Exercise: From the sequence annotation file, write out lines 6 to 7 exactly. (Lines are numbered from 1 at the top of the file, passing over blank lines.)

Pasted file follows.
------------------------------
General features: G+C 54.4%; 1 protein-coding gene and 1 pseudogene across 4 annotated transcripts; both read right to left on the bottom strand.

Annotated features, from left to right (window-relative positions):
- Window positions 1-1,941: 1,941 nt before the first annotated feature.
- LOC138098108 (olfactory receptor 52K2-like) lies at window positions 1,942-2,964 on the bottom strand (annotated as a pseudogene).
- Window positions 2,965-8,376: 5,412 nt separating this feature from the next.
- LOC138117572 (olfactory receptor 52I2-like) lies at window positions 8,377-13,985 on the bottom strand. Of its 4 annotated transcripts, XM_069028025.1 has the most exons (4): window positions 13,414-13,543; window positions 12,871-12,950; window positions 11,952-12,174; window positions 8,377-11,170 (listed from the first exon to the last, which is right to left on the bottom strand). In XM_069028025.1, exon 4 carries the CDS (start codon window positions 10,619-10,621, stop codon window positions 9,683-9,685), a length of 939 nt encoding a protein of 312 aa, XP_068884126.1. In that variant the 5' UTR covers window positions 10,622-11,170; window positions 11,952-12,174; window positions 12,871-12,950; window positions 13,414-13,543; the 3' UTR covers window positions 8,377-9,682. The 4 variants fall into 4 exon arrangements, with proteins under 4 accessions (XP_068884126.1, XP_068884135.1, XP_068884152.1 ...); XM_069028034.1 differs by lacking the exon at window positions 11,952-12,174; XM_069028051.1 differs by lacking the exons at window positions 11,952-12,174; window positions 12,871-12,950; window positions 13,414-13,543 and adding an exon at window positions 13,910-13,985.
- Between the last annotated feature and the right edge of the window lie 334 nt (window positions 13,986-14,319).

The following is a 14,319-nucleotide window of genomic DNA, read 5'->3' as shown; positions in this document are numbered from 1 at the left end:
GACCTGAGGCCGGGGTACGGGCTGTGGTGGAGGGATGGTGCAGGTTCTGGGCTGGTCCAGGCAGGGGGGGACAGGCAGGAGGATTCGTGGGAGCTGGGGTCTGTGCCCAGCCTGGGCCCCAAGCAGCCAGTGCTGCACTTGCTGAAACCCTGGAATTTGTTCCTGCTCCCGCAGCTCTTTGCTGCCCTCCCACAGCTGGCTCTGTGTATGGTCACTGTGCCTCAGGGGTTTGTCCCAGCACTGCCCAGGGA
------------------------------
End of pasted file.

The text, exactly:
- LOC138117572 (olfactory receptor 52I2-like) lies at window positions 8,377-13,985 on the bottom strand. Of its 4 annotated transcripts, XM_069028025.1 has the most exons (4): window positions 13,414-13,543; window positions 12,871-12,950; window positions 11,952-12,174; window positions 8,377-11,170 (listed from the first exon to the last, which is right to left on the bottom strand). In XM_069028025.1, exon 4 carries the CDS (start codon window positions 10,619-10,621, stop codon window positions 9,683-9,685), a length of 939 nt encoding a protein of 312 aa, XP_068884126.1. In that variant the 5' UTR covers window positions 10,622-11,170; window positions 11,952-12,174; window positions 12,871-12,950; window positions 13,414-13,543; the 3' UTR covers window positions 8,377-9,682. The 4 variants fall into 4 exon arrangements, with proteins under 4 accessions (XP_068884126.1, XP_068884135.1, XP_068884152.1 ...); XM_069028034.1 differs by lacking the exon at window positions 11,952-12,174; XM_069028051.1 differs by lacking the exons at window positions 11,952-12,174; window positions 12,871-12,950; window positions 13,414-13,543 and adding an exon at window positions 13,910-13,985.
- Between the last annotated feature and the right edge of the window lie 334 nt (window positions 13,986-14,319).